However, the Energy Act explicitly excludes end consumers from the definition of electricity companies. As charging points don’t form a part of the general public electricity distribution grid, they’re considered consumer systems. Accordingly, the operator of a charging point is deemed to be the top consumer under the Energy Act, regardless of its rationale for the acquisition of energy (i.e. re-sale). Thus, also the acquisition of electricity by a charging point operator doesn’t end in its classification as an electricity company under the Energy Act. Consequently, the charging of an electric vehicle at a charging point doesn’t constitute an electricity supply within the meaning of the Energy Act.

This was also reinforced within the explanatory notes to the Austrian Act on the Establishment of Uniform Standards for the Deployment of other Fuels Infrastructure (Bundesgesetz zur Festlegung einheitlicher Standards beim Infrastrukturaufbau für alternative Kraftstoffe), which explicitly state that the operation of charging points doesn’t fall within the scope of application of the Energy Act, but is subject to the Industrial Code (Gewerbeordnung – GewO).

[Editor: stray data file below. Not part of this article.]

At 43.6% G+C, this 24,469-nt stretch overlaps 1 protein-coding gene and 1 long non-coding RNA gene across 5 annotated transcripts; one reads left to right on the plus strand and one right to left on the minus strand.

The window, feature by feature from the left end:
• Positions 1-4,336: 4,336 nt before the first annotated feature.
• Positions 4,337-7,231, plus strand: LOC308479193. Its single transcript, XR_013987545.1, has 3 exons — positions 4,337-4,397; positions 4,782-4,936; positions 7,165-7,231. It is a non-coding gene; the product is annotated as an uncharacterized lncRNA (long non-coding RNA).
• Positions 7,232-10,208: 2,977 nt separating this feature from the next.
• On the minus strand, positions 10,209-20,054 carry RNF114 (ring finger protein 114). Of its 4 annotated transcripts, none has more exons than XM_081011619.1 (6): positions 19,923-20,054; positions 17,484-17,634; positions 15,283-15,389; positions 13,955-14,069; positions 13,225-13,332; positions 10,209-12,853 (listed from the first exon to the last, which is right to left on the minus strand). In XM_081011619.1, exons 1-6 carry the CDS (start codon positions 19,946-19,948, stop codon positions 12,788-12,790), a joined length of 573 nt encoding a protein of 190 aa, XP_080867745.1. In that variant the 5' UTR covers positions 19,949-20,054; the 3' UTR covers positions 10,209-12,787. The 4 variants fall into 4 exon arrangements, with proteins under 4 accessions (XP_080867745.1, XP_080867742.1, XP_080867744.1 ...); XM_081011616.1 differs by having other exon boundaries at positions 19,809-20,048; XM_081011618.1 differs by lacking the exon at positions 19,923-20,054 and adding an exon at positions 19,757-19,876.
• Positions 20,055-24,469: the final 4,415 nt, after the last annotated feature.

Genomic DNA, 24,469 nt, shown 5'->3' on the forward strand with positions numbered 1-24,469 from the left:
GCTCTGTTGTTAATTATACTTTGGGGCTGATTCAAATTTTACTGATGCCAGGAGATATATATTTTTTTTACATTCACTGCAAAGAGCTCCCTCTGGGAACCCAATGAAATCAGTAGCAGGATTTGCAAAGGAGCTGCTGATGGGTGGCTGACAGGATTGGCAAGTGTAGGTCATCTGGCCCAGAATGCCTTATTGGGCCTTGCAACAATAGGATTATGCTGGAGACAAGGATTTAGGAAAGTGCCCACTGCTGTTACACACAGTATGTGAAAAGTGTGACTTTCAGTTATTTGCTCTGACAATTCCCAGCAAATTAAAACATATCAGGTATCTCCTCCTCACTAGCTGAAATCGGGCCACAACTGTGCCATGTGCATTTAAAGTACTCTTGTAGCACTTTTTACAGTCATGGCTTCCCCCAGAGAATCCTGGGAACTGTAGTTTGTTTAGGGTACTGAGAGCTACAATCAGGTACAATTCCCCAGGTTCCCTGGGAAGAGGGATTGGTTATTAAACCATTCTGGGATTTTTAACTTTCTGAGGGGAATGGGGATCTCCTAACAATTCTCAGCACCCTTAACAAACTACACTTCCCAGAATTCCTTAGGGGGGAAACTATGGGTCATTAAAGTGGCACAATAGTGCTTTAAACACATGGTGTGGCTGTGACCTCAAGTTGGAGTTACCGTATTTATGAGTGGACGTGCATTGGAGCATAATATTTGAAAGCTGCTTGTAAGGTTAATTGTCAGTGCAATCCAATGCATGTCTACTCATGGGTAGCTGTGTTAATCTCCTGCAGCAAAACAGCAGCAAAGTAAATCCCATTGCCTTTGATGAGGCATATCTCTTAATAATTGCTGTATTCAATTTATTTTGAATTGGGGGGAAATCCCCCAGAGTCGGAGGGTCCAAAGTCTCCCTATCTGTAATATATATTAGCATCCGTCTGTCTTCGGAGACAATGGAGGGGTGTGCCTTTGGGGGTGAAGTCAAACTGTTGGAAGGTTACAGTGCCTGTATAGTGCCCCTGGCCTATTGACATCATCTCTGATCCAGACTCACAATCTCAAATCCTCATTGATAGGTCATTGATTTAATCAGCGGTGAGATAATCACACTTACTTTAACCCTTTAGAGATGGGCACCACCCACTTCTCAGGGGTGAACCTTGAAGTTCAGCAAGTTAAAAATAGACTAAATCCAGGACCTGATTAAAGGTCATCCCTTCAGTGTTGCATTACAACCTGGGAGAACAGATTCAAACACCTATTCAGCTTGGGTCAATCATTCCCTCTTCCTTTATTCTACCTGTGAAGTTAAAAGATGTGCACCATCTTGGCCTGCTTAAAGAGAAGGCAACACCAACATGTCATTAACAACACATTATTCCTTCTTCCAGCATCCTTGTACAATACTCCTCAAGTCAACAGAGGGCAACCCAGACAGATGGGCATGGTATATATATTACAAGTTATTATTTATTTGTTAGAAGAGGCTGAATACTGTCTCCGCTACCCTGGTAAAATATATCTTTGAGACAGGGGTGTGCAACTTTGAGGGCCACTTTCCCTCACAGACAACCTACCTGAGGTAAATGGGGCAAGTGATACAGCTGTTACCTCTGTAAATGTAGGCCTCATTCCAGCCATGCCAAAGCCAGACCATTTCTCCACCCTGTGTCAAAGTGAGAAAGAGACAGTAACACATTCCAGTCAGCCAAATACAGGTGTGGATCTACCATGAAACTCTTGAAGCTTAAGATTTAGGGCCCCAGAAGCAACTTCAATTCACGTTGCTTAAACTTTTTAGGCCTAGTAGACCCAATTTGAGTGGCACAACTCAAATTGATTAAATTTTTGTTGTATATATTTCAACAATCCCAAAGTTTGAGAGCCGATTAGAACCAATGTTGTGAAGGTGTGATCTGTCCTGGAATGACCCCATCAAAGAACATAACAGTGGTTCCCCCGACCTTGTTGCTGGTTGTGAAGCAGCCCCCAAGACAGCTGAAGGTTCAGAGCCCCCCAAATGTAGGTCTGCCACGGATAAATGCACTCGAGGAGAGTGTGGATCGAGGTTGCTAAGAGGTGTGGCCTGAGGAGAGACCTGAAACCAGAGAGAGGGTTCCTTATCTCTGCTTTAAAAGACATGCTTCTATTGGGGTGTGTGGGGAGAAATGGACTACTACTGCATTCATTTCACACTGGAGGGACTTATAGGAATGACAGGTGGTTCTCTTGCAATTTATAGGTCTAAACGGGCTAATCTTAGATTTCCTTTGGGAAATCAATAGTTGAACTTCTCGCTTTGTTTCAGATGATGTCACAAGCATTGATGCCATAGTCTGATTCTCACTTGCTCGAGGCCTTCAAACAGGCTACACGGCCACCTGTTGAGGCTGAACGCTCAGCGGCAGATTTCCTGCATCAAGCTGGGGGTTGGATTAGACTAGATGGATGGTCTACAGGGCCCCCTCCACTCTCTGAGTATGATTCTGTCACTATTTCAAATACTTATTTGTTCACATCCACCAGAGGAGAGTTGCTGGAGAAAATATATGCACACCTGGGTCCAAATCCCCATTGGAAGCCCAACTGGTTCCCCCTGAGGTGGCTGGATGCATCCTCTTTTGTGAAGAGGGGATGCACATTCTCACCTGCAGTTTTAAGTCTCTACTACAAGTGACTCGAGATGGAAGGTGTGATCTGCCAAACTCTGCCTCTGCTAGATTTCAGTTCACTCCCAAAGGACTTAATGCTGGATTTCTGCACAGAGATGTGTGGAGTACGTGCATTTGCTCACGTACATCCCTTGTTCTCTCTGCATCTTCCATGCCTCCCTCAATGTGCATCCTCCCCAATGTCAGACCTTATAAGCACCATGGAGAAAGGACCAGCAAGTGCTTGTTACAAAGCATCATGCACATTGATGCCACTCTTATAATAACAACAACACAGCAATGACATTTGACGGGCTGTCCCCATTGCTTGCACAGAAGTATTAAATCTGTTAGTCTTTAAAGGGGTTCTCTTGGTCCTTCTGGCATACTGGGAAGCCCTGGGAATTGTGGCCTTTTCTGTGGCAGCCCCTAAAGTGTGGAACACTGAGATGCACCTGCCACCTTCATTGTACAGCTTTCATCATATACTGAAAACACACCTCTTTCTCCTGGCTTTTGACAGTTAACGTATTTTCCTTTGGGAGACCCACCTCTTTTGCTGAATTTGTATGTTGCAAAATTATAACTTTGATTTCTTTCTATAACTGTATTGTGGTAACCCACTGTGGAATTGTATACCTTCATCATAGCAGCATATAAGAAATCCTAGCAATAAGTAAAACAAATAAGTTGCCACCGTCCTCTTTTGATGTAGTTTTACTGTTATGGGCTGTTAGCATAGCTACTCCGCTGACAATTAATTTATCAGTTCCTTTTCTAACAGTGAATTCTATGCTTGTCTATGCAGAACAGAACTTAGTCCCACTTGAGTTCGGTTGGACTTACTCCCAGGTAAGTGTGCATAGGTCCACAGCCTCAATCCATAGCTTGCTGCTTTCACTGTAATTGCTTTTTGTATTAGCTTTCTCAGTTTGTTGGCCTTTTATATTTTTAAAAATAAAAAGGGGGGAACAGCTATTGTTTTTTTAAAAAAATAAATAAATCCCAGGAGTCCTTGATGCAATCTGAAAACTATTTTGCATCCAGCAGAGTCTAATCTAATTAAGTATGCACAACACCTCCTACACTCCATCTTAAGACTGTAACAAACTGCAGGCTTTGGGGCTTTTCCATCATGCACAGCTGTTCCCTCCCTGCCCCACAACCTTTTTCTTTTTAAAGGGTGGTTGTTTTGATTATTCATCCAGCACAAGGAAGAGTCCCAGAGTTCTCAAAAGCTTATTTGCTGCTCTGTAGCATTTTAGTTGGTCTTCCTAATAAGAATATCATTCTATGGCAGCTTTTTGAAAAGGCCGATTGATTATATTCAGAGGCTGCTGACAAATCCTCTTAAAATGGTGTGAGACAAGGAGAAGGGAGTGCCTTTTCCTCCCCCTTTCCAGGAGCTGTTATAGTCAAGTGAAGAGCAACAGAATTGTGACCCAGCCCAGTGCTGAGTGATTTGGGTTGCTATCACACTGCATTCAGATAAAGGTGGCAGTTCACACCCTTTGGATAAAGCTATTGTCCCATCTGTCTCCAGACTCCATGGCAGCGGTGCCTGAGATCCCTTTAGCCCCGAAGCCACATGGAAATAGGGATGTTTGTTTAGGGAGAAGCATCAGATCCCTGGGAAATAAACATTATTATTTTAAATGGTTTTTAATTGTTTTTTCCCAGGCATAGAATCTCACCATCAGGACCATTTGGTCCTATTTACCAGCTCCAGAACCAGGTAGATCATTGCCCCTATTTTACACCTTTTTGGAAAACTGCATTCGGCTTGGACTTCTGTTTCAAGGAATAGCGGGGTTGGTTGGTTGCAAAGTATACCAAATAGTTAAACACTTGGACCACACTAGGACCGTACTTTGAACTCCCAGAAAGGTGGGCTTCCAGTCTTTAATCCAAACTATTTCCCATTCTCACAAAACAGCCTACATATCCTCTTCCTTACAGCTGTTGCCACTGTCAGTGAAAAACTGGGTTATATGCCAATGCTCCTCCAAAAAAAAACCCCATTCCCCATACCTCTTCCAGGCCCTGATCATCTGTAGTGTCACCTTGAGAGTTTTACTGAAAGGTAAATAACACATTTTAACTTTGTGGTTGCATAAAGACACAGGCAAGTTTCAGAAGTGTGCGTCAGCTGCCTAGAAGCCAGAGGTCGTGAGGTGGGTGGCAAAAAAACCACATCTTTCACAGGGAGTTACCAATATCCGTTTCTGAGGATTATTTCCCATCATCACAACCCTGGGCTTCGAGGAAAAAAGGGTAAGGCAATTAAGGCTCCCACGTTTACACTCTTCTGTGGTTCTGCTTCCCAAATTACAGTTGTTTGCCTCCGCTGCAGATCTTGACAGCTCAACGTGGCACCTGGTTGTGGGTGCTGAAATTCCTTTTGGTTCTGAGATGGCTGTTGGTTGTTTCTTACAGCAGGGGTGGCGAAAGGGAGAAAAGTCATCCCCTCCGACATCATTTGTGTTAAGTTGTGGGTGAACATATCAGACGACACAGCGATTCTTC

Requirements under the Industrial Code
The mere trading with electricity constitutes a trade (freies Gewerbe) under the economic Code. As such, this activity has got to be notified to the competent trade authority. Operations could also be commenced immediately after the complete notification (i.e. including all necessary documentation has been provided) has been duly made. It is not necessary for the trade authority to issue a particular authorization, but the authority may prohibit the continuation of the operations, if general conditions aren’t or no longer fulfilled (e.g. the operator fails to appoint a director under trade law).